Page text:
Systematic sexual abuse against women prisoners of conscience in Egypt
A group of Egyptian women in detention accused their country’s authorities of systematic sexual violations after their arrest on the basis of activities against the authorities, according to an investigation by The New York Times. Some of these attacks occurred during routine body inspection by police or prison guards, while others were carried out by State doctors who were asked to perform physical examinations, including so-called virginity checks.
There are no public statistics on the number of such incidents that rights groups say considered it as torture and sexual abuse. Women in Egypt rarely report such incidents because victims of sexual abuse are often ostracized and humiliated because of the country’s prevailing customs and traditions.
According to the New York Times, at least dozen women reported having had similar experiences, refusing to reveal their names out of fear of society. However, an Egyptian former police officer stressed that sexual abuse of women occurred everywhere, and that the aim of the body inspection was not to gather evidence or seek possession of illicit items, but to insult their humanity. He added that violations took place with these women after they were arrested for expressing an opinion or because they went to the authorities to report a crime.
In each case, accused women, had been sexually abused by those who are responsible for their protection. Whether they are victims, witnesses or accusers, women dealing with the criminal justice system in Egypt face the risk of being stripped of their clothes, felt bodies and violated.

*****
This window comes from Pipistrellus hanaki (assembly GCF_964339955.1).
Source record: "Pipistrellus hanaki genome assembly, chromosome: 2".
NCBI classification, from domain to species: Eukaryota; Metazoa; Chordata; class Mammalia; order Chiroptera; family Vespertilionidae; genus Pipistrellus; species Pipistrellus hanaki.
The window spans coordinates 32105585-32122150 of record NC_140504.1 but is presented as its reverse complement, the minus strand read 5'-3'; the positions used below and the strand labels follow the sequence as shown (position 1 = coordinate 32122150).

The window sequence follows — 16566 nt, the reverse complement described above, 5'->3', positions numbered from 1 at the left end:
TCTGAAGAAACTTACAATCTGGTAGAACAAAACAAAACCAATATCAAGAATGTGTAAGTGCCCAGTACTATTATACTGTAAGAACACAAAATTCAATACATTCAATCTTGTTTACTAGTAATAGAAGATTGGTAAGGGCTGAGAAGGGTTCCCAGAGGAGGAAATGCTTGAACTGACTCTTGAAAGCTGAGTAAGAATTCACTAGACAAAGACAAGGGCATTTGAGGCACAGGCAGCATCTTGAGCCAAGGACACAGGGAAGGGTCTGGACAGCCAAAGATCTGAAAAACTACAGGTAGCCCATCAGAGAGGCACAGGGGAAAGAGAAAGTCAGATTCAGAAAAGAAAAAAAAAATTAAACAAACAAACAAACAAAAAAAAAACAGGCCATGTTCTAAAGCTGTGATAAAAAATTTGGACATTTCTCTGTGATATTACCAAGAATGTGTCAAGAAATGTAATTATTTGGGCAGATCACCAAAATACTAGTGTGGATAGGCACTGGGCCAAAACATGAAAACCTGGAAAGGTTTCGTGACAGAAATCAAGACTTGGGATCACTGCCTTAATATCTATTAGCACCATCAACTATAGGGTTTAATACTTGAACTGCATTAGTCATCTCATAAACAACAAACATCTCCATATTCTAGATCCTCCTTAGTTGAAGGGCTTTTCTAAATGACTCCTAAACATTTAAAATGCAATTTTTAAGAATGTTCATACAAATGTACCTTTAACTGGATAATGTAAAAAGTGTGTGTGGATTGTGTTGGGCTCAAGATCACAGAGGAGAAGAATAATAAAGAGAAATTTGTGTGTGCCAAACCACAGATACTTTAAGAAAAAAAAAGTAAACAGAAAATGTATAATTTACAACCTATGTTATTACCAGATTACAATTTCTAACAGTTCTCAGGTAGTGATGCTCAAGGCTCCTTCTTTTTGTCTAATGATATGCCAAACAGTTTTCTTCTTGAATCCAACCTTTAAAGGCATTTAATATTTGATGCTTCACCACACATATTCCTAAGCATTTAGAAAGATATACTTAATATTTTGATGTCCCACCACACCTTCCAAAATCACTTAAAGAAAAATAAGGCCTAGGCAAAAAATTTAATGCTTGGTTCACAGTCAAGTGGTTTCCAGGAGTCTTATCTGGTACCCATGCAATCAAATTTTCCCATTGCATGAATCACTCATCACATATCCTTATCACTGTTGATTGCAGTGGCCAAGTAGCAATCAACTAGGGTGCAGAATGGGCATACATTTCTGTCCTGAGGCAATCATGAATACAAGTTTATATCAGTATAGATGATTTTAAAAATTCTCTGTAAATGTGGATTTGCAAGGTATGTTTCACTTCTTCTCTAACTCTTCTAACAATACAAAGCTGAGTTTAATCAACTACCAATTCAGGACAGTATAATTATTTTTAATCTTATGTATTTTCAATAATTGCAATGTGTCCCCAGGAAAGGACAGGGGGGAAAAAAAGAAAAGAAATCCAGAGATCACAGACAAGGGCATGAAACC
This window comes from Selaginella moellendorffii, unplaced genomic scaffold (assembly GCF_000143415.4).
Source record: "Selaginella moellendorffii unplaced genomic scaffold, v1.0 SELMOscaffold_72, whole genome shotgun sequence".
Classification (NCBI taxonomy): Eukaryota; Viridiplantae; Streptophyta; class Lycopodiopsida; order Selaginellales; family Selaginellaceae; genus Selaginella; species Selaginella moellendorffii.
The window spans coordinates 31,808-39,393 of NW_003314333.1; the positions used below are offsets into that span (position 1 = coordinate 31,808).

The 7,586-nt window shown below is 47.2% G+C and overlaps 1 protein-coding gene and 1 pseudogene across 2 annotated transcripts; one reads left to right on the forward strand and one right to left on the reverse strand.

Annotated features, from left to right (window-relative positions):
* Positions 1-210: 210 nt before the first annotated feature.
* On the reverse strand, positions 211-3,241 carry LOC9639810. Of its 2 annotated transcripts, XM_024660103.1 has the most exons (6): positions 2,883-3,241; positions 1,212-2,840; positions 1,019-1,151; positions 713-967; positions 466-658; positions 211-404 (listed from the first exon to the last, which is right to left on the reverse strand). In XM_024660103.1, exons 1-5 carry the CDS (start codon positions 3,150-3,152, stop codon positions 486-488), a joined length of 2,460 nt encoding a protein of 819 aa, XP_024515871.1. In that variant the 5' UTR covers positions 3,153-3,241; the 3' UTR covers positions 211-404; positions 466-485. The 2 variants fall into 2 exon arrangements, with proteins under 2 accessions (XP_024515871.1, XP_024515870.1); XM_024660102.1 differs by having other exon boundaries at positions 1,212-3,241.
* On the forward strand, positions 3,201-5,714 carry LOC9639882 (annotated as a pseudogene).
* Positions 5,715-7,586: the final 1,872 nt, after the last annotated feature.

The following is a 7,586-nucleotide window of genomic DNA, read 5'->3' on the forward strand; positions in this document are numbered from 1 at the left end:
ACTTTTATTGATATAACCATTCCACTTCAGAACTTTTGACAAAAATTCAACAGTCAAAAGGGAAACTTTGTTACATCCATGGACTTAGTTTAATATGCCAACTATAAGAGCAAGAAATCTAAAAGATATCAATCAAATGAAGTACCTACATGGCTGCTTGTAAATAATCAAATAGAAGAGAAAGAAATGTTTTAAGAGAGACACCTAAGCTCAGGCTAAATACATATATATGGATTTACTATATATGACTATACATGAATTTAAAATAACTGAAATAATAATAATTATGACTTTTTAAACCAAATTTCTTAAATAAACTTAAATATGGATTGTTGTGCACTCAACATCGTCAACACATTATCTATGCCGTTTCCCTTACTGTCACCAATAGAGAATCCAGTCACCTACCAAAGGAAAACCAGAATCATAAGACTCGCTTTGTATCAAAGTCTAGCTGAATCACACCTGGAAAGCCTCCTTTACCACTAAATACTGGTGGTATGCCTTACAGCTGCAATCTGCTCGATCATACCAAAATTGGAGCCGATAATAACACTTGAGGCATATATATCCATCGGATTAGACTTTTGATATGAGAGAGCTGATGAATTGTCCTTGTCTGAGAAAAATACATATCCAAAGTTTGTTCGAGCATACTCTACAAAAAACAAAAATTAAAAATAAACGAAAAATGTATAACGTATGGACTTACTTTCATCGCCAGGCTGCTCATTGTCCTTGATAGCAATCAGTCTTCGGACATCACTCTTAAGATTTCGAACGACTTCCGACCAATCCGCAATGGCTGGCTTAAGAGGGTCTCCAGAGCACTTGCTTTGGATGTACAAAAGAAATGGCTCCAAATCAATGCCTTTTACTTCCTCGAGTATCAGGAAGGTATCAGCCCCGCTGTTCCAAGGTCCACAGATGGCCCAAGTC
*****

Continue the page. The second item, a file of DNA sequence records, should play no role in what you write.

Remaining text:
Although this treatment is not legal, women are usually unable to do anything about it in a country governed by a male authoritarian regime, according to the New York Times newspaper.
The newspaper posted in video on its website, these women speaking publicly for the first time. They described the sexual abuse they had been subjected to in police stations, prisons and hospitals. According to rights groups in Egypt, these inspections are brutal and inhumane and are criminalized under the international law.
An official security source denied the accuracy of the newspaper’s report, describing the women who spoke about these violations as “erotic elements”, and said that what was circulated in this regard is completely untrue. Government officials in Egypt used to deny the accounts of the systematic abuse, stressing that the regular inspections that they conduct is approved by the law and indispensable either to serve the investigation or to prevent the entry of prohibitions into prisons.
Body examination may be acceptable in certain contexts as part of security measures, says Ms. Rothna Begum, senior researcher in the women’s rights division at Human Rights Watch. She stated that women spoke to the newspaper about their feelings of weakness and isolation in face of these humiliating practices.